Defining Metadata

The First Step Toward Consistent Content Management

November 15, 2001

Consistent content management can both reduce costs improve both the quality of your customer experience. Start by identifying the kinds of metadata that matters most to your different groups of customers and to the people who serve those customers.

How would you like to reduce costs AND improve the quality of your customer experience? Take a look at all the redundant content management processes you have in your organization. I'm sure that you have different people, processes, and workflows involved in creating and maintaining all the different kinds of information that impacts customers directly or indirectly. The chances are pretty good that there's a number of different departments or groups (internal or external), each preparing and maintaining the content that is used to design, market, promote, advertise, sell, and support your products and services. I would also bet that all of your different product-line groups probably use different content systems and processes. And, no doubt you have different specialists responsible for preparing and maintaining accurate content for your Web sites, your printed catalogs, your customers' e-procurement systems, and your customer-facing contact centers. I'm sure you've thought about trying to corral these disparate, redundant processes into a single, elegant, and simple enterprise-wide content management system. Just think of all the time and money you'd save! Think of the beauty of having a single content database!

Dream on! Customers we've talked to who have had such ambitious plans--to revamp and to streamline all their disparate content management processes and organizations-have shelved those schemes. Although it's great in theory, in practice, it's often too expensive for today's budget-starved times and too difficult organizationally to carry out such a "big bang" project. Yet, you know that there are big savings to be had by streamlining your organization's redundant content management processes, and you also know that these fractured content management processes lead to inconsistent and confusing information that adversely impacts your customers. What to do?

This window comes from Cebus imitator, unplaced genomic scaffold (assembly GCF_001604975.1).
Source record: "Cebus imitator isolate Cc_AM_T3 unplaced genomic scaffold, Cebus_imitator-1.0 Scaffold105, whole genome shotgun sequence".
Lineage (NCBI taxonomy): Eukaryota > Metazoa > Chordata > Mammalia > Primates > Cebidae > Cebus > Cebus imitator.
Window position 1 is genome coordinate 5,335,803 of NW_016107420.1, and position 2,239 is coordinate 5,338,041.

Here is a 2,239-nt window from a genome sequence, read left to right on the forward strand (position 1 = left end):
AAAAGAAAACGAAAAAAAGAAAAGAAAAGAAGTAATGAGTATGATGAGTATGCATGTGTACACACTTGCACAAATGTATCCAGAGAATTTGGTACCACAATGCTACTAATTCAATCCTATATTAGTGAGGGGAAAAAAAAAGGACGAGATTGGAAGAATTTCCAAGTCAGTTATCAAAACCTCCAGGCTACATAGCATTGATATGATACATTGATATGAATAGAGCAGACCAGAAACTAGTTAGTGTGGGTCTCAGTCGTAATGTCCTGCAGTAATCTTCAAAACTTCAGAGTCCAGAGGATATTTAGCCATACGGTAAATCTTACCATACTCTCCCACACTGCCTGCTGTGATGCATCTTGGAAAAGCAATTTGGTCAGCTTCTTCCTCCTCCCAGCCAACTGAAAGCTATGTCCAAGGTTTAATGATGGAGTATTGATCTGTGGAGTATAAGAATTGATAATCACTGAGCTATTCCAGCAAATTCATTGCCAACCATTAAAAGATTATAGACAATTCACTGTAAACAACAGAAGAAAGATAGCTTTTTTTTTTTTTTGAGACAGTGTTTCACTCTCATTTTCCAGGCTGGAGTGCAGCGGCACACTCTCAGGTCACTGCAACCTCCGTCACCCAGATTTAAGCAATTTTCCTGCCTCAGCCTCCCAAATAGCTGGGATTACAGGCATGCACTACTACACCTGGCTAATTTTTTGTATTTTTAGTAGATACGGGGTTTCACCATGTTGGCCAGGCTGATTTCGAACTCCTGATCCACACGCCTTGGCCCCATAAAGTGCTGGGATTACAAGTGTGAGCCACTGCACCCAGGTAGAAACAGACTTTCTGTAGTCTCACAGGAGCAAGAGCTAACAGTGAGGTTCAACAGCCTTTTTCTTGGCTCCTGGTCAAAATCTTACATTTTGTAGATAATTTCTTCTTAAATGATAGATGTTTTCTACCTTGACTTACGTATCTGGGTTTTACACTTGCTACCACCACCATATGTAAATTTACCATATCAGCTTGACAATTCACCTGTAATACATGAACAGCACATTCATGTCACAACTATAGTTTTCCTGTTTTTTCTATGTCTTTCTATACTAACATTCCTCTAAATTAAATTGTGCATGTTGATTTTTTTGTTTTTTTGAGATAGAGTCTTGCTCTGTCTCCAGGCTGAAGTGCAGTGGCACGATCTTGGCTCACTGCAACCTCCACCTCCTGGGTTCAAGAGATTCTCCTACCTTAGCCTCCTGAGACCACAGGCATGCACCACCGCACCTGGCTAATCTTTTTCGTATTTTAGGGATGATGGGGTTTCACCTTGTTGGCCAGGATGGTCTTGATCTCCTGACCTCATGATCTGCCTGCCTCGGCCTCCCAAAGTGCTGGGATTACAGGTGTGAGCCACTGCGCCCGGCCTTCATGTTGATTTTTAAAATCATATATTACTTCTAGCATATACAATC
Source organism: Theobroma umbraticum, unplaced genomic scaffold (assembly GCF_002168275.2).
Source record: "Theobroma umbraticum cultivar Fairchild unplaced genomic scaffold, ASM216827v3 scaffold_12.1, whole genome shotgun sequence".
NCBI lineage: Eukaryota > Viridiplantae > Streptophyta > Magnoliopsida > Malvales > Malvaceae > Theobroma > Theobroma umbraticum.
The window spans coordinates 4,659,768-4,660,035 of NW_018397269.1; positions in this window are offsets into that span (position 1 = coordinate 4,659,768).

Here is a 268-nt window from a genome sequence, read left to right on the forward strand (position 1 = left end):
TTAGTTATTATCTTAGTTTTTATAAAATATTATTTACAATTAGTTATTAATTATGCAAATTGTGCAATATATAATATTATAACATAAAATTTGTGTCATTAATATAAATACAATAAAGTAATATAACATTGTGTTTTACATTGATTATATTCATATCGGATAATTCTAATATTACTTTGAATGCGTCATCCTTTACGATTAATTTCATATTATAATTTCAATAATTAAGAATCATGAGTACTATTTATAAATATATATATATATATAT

We recommend that you begin with the most critical part of all content management processes, defining the metadata. What types of attributes or tags need to be included in each piece of information to make that information easy to find and to act on? You can start the process of streamlining your redundant and expensive content management processes by identifying the kinds of metadata that matters most to your different groups of customers and to the people who serve those customers. We recommend that you do this by mapping out the key customer scenarios in which your customers find themselves and use that technique to identify the types of metadata that you will need to support each step in each scenario. Then you can set up metadata tagging standards in XML that each of your disparate content-creation and maintenance groups can adopt. There are several reasons why this approach will work organizationally and save you money.

  1. It's not expensive to identify the metadata elements you need-you can do this on paper; it doesn't require a new software investment and roll-out!
  2. By involving all of the disparate content management groups in the process of discovering and identifying metadata, you can begin to build the consensus you'll need to migrate everyone towards a more consistent and less redundant set of content management processes and systems.
  3. By taking the "what matters most to our customers" approach, you'll reduce organizational resistance and the "not invented here" syndrome.
  4. And, by beginning at the beginning--by identifying the customer-critical metadata and beginning to tag it--you can easily decide which content to tackle first. Hint: it's the information that adversely impacts customers the most!

If you do take this approach to corralling your redundant and expensive content creation and management processes, you'll probably decide as a group to start tagging new content that is in the process of being created and not to take on the monumental and expensive task of converting all of your existing content. That way, over time, every element of content you create and maintain will include the metadata that makes it easy for customers, and for those supporting customers, to find the information they need in a particular context and to act on that information to make important decisions (like whether or not to buy your products!).

For more information on how to start thinking about your metadata, start by reading Geoffrey Bock's article: Why Metadata Matters .

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